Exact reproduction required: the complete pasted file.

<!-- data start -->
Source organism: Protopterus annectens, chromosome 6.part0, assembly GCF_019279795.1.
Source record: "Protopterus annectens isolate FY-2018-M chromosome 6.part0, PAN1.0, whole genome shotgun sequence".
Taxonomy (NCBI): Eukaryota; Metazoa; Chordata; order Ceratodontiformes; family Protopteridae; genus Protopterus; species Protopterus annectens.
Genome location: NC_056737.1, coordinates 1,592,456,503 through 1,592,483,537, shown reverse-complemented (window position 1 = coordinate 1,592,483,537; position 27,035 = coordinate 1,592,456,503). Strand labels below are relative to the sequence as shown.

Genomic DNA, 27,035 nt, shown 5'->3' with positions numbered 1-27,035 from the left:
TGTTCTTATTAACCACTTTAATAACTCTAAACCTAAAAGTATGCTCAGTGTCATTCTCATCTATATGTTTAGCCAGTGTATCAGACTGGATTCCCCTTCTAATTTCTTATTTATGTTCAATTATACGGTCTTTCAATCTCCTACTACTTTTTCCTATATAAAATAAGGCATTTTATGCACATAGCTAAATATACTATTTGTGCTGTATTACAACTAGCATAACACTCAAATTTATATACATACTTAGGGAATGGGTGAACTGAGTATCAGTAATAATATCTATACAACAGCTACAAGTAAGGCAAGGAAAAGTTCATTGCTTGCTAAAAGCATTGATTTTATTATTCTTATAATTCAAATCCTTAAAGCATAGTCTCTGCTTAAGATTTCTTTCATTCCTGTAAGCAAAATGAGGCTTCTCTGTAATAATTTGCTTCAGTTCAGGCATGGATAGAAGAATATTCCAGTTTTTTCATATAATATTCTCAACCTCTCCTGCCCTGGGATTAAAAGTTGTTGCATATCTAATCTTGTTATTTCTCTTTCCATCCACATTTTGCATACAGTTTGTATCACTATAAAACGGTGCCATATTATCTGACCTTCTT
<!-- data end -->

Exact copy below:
Source organism: Protopterus annectens, chromosome 6.part0, assembly GCF_019279795.1.
Source record: "Protopterus annectens isolate FY-2018-M chromosome 6.part0, PAN1.0, whole genome shotgun sequence".
Taxonomy (NCBI): Eukaryota; Metazoa; Chordata; order Ceratodontiformes; family Protopteridae; genus Protopterus; species Protopterus annectens.
Genome location: NC_056737.1, coordinates 1,592,456,503 through 1,592,483,537, shown reverse-complemented (window position 1 = coordinate 1,592,483,537; position 27,035 = coordinate 1,592,456,503). Strand labels below are relative to the sequence as shown.

Genomic DNA, 27,035 nt, shown 5'->3' with positions numbered 1-27,035 from the left:
TGTTCTTATTAACCACTTTAATAACTCTAAACCTAAAAGTATGCTCAGTGTCATTCTCATCTATATGTTTAGCCAGTGTATCAGACTGGATTCCCCTTCTAATTTCTTATTTATGTTCAATTATACGGTCTTTCAATCTCCTACTACTTTTTCCTATATAAAATAAGGCATTTTATGCACATAGCTAAATATACTATTTGTGCTGTATTACAACTAGCATAACACTCAAATTTATATACATACTTAGGGAATGGGTGAACTGAGTATCAGTAATAATATCTATACAACAGCTACAAGTAAGGCAAGGAAAAGTTCATTGCTTGCTAAAAGCATTGATTTTATTATTCTTATAATTCAAATCCTTAAAGCATAGTCTCTGCTTAAGATTTCTTTCATTCCTGTAAGCAAAATGAGGCTTCTCTGTAATAATTTGCTTCAGTTCAGGCATGGATAGAAGAATATTCCAGTTTTTTCATATAATATTCTCAACCTCTCCTGCCCTGGGATTAAAAGTTGTTGCATATCTAATCTTGTTATTTCTCTTTCCATCCACATTTTGCATACAGTTTGTATCACTATAAAACGGTGCCATATTATCTGACCTTCTT